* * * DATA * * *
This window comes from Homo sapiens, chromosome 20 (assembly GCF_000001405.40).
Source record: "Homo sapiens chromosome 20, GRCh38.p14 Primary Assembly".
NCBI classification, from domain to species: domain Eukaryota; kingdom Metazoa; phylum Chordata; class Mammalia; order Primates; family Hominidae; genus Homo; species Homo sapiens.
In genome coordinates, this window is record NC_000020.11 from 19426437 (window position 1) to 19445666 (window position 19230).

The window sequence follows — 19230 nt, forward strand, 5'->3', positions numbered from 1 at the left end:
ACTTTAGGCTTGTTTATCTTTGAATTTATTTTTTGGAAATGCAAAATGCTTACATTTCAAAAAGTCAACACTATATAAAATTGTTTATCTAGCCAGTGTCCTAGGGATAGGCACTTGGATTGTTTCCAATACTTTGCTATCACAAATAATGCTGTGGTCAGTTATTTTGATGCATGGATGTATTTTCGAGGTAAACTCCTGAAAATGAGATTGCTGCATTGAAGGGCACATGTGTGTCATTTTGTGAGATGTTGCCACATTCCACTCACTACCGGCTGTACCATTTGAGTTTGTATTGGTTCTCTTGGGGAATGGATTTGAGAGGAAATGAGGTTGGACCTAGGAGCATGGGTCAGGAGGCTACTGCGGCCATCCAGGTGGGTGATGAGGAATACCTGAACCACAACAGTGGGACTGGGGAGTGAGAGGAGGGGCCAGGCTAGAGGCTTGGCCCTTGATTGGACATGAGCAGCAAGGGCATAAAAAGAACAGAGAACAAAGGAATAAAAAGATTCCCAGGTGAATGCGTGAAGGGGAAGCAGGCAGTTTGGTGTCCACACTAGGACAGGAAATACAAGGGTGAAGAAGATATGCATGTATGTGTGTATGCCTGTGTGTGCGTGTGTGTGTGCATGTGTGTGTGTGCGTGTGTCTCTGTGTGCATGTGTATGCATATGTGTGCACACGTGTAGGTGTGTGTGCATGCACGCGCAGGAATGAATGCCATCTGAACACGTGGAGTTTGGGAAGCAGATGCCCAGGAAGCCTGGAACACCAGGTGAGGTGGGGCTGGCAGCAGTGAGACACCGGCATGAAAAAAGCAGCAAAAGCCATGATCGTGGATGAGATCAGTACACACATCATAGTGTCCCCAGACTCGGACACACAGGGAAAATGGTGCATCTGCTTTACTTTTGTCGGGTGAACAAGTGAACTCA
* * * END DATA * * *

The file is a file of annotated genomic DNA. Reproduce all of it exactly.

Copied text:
This window comes from Homo sapiens, chromosome 20 (assembly GCF_000001405.40).
Source record: "Homo sapiens chromosome 20, GRCh38.p14 Primary Assembly".
NCBI classification, from domain to species: domain Eukaryota; kingdom Metazoa; phylum Chordata; class Mammalia; order Primates; family Hominidae; genus Homo; species Homo sapiens.
In genome coordinates, this window is record NC_000020.11 from 19426437 (window position 1) to 19445666 (window position 19230).

The window sequence follows — 19230 nt, forward strand, 5'->3', positions numbered from 1 at the left end:
ACTTTAGGCTTGTTTATCTTTGAATTTATTTTTTGGAAATGCAAAATGCTTACATTTCAAAAAGTCAACACTATATAAAATTGTTTATCTAGCCAGTGTCCTAGGGATAGGCACTTGGATTGTTTCCAATACTTTGCTATCACAAATAATGCTGTGGTCAGTTATTTTGATGCATGGATGTATTTTCGAGGTAAACTCCTGAAAATGAGATTGCTGCATTGAAGGGCACATGTGTGTCATTTTGTGAGATGTTGCCACATTCCACTCACTACCGGCTGTACCATTTGAGTTTGTATTGGTTCTCTTGGGGAATGGATTTGAGAGGAAATGAGGTTGGACCTAGGAGCATGGGTCAGGAGGCTACTGCGGCCATCCAGGTGGGTGATGAGGAATACCTGAACCACAACAGTGGGACTGGGGAGTGAGAGGAGGGGCCAGGCTAGAGGCTTGGCCCTTGATTGGACATGAGCAGCAAGGGCATAAAAAGAACAGAGAACAAAGGAATAAAAAGATTCCCAGGTGAATGCGTGAAGGGGAAGCAGGCAGTTTGGTGTCCACACTAGGACAGGAAATACAAGGGTGAAGAAGATATGCATGTATGTGTGTATGCCTGTGTGTGCGTGTGTGTGTGCATGTGTGTGTGTGCGTGTGTCTCTGTGTGCATGTGTATGCATATGTGTGCACACGTGTAGGTGTGTGTGCATGCACGCGCAGGAATGAATGCCATCTGAACACGTGGAGTTTGGGAAGCAGATGCCCAGGAAGCCTGGAACACCAGGTGAGGTGGGGCTGGCAGCAGTGAGACACCGGCATGAAAAAAGCAGCAAAAGCCATGATCGTGGATGAGATCAGTACACACATCATAGTGTCCCCAGACTCGGACACACAGGGAAAATGGTGCATCTGCTTTACTTTTGTCGGGTGAACAAGTGAACTCA